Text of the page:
One good thing about the Legislature passing a current services
budget early in the session, as it did recently, is to give
lawmakers a chance to consider a lot of other important matters
without the usual budget-making distractions.
There's a lot left for the Legislature to do, after all. There
are still revenue gaps to close and tax reforms to sort out. This is
going to take concentration.
Just about everybody who ran for election last year promised to
put tax reform at the top of this session's agenda, and there are a
ton of proposals out there. The challenge will be to avoid confusion
and get so bogged down in competing ideas that nothing gets done.
That's been known to happen in Augusta from time to time.
Legislators are already under the gun as they take up this hugely
important issue. As the result of a successful petition drive, a
so-called property tax relief plan backed by the Maine Municipal
Association is headed for a statewide referendum in November,
complicating the session's search for comprehensive, effective
That flawed proposal requires the state to provide 55 percent of
local education costs, significantly more than it now does, but
fails to spell out how the state is to come up with the money. It
just orders the Legislature to do so. The initiated measure calls
upon the Taxation Committee to "report out revenue-neutral
legislation designed . . . to provide adequate funding for public
education from kindergarten to grade 12."
A revenue-neutral plan to raise revenue, quite a trick.
Meanwhile, legislators interested in true reform have a useful
guide to the problems facing them, a report developed by a
blue-ribbon advisory committee assembled last year by then-House
Speaker Michael Saxl.
The group, broadly representative of the state's political,
economic, academic and industrial interests, pinpointed the many
shortcomings of Maine's current tax mix: heavy dependence on local
property taxes, a state sales tax with far too many exemptions, an
imbalance of income tax rates and a general boom-or-bust volatility
on the revenue side.
The report contains several specific suggestions for dealing with
the problems it identifies, including the elimination of some taxes
(on business equipment, for instance), raising others (meals and
lodging) and broadening the base of the sales tax by doing away with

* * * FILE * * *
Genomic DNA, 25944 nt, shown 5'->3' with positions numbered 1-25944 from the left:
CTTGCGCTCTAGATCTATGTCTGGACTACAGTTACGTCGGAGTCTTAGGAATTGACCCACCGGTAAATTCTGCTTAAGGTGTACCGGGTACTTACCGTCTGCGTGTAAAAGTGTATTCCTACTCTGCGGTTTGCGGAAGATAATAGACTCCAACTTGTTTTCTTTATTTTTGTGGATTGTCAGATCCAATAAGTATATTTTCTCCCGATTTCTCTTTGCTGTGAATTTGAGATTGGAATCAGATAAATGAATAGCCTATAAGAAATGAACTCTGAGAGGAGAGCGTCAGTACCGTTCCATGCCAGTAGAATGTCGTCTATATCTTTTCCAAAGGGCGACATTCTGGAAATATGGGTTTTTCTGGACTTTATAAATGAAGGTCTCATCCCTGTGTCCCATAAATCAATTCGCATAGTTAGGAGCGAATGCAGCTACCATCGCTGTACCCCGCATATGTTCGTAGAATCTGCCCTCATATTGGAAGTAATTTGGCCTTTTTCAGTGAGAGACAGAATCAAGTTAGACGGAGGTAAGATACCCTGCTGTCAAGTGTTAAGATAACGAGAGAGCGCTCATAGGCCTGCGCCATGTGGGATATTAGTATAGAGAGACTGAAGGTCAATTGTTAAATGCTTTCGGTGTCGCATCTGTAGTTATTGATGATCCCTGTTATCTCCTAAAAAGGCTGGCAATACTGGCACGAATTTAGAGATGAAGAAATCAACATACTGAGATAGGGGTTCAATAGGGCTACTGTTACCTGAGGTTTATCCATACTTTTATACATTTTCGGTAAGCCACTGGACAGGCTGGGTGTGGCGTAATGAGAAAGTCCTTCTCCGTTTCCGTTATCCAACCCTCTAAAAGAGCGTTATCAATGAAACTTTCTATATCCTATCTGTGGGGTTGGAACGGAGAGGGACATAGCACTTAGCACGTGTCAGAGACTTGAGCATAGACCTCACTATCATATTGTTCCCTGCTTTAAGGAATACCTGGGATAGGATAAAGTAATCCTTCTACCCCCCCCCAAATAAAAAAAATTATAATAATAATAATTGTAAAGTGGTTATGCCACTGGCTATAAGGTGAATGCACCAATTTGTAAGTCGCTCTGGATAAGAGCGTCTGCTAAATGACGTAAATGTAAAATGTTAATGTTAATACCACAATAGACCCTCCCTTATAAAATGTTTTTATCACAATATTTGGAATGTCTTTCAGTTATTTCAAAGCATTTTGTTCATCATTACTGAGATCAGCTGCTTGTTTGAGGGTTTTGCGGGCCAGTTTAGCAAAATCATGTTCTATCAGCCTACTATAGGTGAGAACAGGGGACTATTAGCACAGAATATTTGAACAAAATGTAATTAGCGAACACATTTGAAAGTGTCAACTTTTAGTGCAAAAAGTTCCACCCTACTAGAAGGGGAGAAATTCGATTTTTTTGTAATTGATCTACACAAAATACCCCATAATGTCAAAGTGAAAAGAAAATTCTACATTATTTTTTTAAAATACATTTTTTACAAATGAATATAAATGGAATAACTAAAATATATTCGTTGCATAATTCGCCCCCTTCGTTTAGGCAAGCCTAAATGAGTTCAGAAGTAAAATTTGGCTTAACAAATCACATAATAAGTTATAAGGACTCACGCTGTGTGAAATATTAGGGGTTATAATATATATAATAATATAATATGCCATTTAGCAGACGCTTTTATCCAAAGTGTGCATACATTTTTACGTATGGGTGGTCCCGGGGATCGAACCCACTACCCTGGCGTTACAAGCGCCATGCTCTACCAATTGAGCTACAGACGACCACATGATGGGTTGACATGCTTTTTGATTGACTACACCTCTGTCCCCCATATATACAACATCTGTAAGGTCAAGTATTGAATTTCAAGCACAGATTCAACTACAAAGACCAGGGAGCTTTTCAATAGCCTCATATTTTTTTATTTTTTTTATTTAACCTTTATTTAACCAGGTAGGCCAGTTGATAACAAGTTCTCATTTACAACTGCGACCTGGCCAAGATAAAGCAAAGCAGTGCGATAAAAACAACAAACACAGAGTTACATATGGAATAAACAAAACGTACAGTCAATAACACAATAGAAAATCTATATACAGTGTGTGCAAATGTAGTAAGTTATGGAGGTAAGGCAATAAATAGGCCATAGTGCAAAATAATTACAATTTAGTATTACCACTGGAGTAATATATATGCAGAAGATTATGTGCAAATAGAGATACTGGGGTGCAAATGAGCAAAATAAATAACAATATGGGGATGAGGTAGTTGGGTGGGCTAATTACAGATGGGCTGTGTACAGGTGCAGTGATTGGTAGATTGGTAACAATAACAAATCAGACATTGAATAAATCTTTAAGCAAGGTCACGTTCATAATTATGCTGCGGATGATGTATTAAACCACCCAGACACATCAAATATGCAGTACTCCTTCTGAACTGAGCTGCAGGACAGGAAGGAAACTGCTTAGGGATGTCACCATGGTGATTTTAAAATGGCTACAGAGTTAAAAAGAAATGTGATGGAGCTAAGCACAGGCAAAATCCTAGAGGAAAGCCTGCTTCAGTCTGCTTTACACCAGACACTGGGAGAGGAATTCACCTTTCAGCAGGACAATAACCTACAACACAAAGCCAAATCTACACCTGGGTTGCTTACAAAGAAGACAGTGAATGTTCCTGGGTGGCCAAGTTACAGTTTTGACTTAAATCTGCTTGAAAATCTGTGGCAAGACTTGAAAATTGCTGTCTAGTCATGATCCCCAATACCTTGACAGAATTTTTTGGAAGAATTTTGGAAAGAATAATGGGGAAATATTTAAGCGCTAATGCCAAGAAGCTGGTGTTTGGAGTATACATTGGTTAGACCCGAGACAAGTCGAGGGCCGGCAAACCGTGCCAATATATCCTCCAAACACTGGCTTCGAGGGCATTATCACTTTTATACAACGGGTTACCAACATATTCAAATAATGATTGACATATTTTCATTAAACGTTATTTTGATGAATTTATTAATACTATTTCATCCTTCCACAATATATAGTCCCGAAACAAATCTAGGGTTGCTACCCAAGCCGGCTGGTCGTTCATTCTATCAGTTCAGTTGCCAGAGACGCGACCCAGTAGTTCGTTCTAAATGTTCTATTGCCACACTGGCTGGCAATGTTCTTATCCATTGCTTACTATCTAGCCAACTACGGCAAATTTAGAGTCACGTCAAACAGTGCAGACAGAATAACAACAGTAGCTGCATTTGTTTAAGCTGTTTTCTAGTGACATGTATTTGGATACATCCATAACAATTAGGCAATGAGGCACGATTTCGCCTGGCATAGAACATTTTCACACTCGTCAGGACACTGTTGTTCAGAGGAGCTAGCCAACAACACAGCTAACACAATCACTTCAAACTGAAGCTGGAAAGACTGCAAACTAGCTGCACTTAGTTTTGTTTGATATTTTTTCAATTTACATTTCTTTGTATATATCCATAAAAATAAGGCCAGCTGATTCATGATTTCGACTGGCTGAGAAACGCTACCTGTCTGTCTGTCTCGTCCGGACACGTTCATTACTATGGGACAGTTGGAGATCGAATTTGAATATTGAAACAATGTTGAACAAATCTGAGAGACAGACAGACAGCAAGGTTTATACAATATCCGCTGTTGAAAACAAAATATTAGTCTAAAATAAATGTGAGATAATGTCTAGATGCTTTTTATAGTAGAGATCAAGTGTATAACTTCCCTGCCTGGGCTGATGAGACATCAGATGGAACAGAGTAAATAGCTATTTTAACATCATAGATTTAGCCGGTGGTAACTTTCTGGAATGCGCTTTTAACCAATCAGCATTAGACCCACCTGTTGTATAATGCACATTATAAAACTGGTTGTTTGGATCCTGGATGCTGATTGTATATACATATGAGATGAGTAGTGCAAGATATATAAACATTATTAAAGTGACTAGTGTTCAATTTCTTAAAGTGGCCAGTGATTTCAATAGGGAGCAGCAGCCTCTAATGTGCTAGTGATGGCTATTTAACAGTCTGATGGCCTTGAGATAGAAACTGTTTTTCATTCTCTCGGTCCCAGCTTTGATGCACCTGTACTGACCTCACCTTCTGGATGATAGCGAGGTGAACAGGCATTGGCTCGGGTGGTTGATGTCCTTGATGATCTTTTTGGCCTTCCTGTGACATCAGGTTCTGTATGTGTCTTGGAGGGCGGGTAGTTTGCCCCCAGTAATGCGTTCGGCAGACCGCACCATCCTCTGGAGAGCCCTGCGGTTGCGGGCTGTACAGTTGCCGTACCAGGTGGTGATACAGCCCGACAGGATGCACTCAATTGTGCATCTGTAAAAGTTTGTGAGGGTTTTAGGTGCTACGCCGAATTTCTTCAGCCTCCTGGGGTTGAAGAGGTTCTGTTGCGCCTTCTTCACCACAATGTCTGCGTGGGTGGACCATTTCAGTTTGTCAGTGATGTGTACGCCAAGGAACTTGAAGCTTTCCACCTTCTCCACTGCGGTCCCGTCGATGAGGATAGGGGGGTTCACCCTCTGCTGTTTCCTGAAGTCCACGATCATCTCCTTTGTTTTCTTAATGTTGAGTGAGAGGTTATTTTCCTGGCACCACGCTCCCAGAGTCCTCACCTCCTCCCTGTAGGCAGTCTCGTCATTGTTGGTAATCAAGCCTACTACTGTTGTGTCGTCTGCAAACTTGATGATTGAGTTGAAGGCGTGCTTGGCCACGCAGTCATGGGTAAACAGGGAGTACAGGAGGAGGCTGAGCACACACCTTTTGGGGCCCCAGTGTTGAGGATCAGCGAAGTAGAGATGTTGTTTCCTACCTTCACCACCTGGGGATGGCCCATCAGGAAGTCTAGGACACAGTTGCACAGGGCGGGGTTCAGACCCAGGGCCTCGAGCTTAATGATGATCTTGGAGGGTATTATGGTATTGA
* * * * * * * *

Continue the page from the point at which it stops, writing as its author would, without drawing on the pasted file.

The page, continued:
nearly 20 current exemptions. It also has suggestions for increasing
revenue sharing, extending property tax breaks to middle-income
families and raising the personal exemption on income taxes.
In short, legislators have a full plate of tax reform to digest
in the remaining months of the current session, not to mention other
ideas - like tax caps - coming at them from sources outside the
Speaker's Advisory Committee on Tax Reform.
One of those other ideas is the intriguing Maine Land Bank and
Community Preservation Program, otherwise called the "Chebeague
plan" for the Casco Bay island community where it originated.
This stand-alone, grassroots proposal is aimed at helping
longtime residents in high-market areas - coastal fishing families,
for example - to avoid being forced off their land by enormously
bloated property taxes based on soaring market-value
The program would be open to landowners anywhere in the state,
not just shorefront owners, who want to hold onto their family
property for the long term. Once they register with the land bank,
their property would be assessed at its market value of five years
ago and would be held to no more than a 2 percent annual increase
If at some point participants decide to sell their property at
prevailing market rates, a significant percentage of the profit will
have to be paid to the municipality as a penalty. Eventually, its
backers say, this will help the voluntary program pay for itself
without any loss of revenue to the local community and without
profiteering on the part of the seller. That's the tradeoff for
getting both a big property tax break and protection against
eviction because of assessments that double and triple with each
Backers of this simple and sensible program have a big sales job
ahead of them. Because it involves a constitutional amendment, it
must first garner a two-thirds vote in both branches of the
Legislature and then be ratified by a majority of the voters in a
This homegrown tax relief plan, which comes up for a public
hearing before the Taxation Committee next week, is the first of
several practical and workable ideas that deserve serious
consideration by a Legislature pledged to give us meaningful tax
- Jim Brunelle (e-mail: email@example.com) comments
on politics and other issues for the Portland Press Herald.